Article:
Integration is a hallmark of Maine's colleges
By Paul H. Mills
When President Barack Obama's tenure is eventually portrayed in books or the silver screen, an appropriate title could be, "Black Man in the White House."
Too bad it's taken. It was claimed 46 years ago by a man with Maine ties, Fred Morrow.
Published in 1963, "Black Man in the White House" was Morrow's memoir as the first black appointed to an executive position in the White House, as administrative officer for special projects under President Dwight Eisenhower.
The six years he spent with Eisenhower were frustrating for Morrow, due to the failure of his boss to proceed as aggressively as Morrow would have liked on civil rights.
Morrow's White House career might have made him wish to return to Maine, for it was here this son of a Hackensack, N.J., minister spent nearly four years at Bowdoin College.
Though a family financial emergency caused him to drop out shortly before graduation in 1930, Morrow cherished Bowdoin enough that he accepted its honorary degree in 1970.
Nevertheless, life at Bowdoin was not without its share of racial snubs.
One such episode would be administered to Morrow by none other than Hodding Carter Jr. During an intramural basketball game in Morrow's freshman year, Carter, as a member of an opposing team, refused to participate because of Morrow's race. It's a gesture Carter no doubt later regretted as he championed civil rights as a newspaper publisher in Mississippi.
Morrow is but one of many African-Americans who spent their college years in Maine, well before the dawn of the civil rights era. He was also by no means the first.
That laurel rests on the head of John Brown Russwurm, a Jamaica native raised in Portland. In 1826, Russwurm became, at Bowdoin, the third black to graduate from any American college. A few months later, Russwurm co-founded the country's first black newspaper, Freedom's Journal, in New York City.
Maine's other colleges also afforded African-Americans opportunities at an early time. A black student enrolled at Colby College in the 1840s, befitting the alma mater of civil rights martyr Elijah Parish Lovejoy, who was killed by an Illinois mob in 1837. Blacks were also welcomed at Bates College in the 1870s, not long after classes started there in the 1860s.
The early admittance of blacks by Maine colleges is somewhat ironic for one of the nation's most monochromatic states. It's no surprise that blacks came here, because Southern schools did not provide integrated education.
Which institutions adhered to exclusionary practices, however, is surprising. Though Dartmouth College admitted its first black in 1824, Harvard did not until 1865.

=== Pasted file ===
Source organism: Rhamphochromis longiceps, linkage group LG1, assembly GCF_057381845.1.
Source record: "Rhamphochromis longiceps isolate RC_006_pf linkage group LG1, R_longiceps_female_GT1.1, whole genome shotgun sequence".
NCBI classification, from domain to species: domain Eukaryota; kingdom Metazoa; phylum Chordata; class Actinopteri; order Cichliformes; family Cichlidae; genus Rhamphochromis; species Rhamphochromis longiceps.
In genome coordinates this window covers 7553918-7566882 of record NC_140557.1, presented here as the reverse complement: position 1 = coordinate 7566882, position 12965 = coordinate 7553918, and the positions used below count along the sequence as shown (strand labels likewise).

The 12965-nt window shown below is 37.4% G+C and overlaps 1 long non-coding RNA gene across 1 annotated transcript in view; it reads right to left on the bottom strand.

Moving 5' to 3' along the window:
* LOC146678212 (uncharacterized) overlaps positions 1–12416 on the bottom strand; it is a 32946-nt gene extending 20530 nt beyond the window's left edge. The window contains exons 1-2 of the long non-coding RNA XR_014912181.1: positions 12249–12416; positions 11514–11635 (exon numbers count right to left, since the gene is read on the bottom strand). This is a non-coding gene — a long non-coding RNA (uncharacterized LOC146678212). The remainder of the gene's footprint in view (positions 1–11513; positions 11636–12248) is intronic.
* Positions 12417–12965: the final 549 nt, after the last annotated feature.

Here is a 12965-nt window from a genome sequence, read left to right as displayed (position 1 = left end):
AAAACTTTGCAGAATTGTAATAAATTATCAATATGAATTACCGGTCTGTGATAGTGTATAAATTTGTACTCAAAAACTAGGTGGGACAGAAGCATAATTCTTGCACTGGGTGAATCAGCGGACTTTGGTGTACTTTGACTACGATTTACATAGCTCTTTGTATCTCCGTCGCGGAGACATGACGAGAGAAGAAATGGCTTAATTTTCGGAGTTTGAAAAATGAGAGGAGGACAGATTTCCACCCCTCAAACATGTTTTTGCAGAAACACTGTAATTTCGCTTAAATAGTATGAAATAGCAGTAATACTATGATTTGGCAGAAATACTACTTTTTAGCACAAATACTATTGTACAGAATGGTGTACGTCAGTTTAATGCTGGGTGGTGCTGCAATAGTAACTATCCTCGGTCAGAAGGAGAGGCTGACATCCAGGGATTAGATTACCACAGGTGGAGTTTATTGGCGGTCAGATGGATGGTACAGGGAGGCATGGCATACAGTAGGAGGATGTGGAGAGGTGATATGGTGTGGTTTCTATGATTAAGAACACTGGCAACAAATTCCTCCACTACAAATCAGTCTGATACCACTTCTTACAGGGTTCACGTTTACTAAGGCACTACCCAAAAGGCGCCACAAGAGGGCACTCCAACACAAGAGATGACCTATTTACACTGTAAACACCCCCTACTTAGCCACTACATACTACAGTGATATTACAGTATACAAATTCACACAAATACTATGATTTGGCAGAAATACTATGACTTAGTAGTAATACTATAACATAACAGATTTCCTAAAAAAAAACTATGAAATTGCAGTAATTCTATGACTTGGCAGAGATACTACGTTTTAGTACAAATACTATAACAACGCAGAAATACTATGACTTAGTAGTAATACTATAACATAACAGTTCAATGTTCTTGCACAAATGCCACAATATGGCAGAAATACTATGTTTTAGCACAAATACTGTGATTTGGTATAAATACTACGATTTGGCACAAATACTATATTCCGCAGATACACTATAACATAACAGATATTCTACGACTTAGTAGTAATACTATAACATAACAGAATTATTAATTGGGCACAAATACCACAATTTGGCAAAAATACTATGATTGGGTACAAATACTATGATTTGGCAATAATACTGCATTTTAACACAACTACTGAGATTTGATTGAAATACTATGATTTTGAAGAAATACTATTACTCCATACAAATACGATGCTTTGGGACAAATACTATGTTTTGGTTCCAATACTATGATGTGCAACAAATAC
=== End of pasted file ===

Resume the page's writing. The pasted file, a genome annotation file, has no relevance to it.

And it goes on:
Even more dramatic was Princeton, which barred its doors to African-Americans for more than 120 years after Russwurm was received at Bowdoin. Princeton's color line was not broken until several months after Jackie Robinson broke baseball's in 1947.
Yet even after most other Northern colleges opened to blacks, Maine's continued to appeal to African-Americans. Among the first black students arriving at the University of Maine, for example, was Frederico "Dick" Matheas. In 1903, Matheas became one of the first Bangor-area blacks to matriculate at the Orono campus. After earning an engineering degree, Matheas went on to public works and public safety positions in Philadelphia.
But all African-Americans at UMaine did not by any means experience smooth sailing. As with Bowdoin's Morrow, they would encounter prejudice. During the first part of the century, several blacks seeking teaching degrees from the university encountered obstacles in gaining state certification. This was because so many public school systems that hosted student teachers from the university and other teacher training programs in Maine adhered to policies that precluded blacks from instructional positions.
The 20th century also saw Maine's institutions of higher education draw blacks from out of state. Arriving at Bates from South Carolina in 1916, for example, was Benjamin Mays. Mays, who graduated with honors in 1920, would later win renown as president from 1940 to 1967 of Atlanta's Morehouse College. Among his students was a young Martin Luther King Jr., for whom he was also a personal mentor.
Like many of his black predecessors at Bates and other Maine schools, Mays was drawn to the Lewiston institution by a desire to attend college with white students, an experience denied him in the segregated South.
After Mays, other notables include famed broadcaster Bryant Gumbel, who graduated in 1970, and John Jenkins, from the class of 1974. Unlike Mays and Gumbel, however, Jenkins stayed in Maine, where he has become one of its most intrepidly spirited public figures.
The motivational speaker has won accolades as mayor of Lewiston, a Maine state senator and as the current mayor of Auburn.
So far, Jenkins has been the first and only black to hold these positions.
It is, of course, unlikely he will be the last.
Paul H. Mills is a Farmington attorney well known for his analyses and historical understanding of Maine's political scene. He can be reached at email@example.com.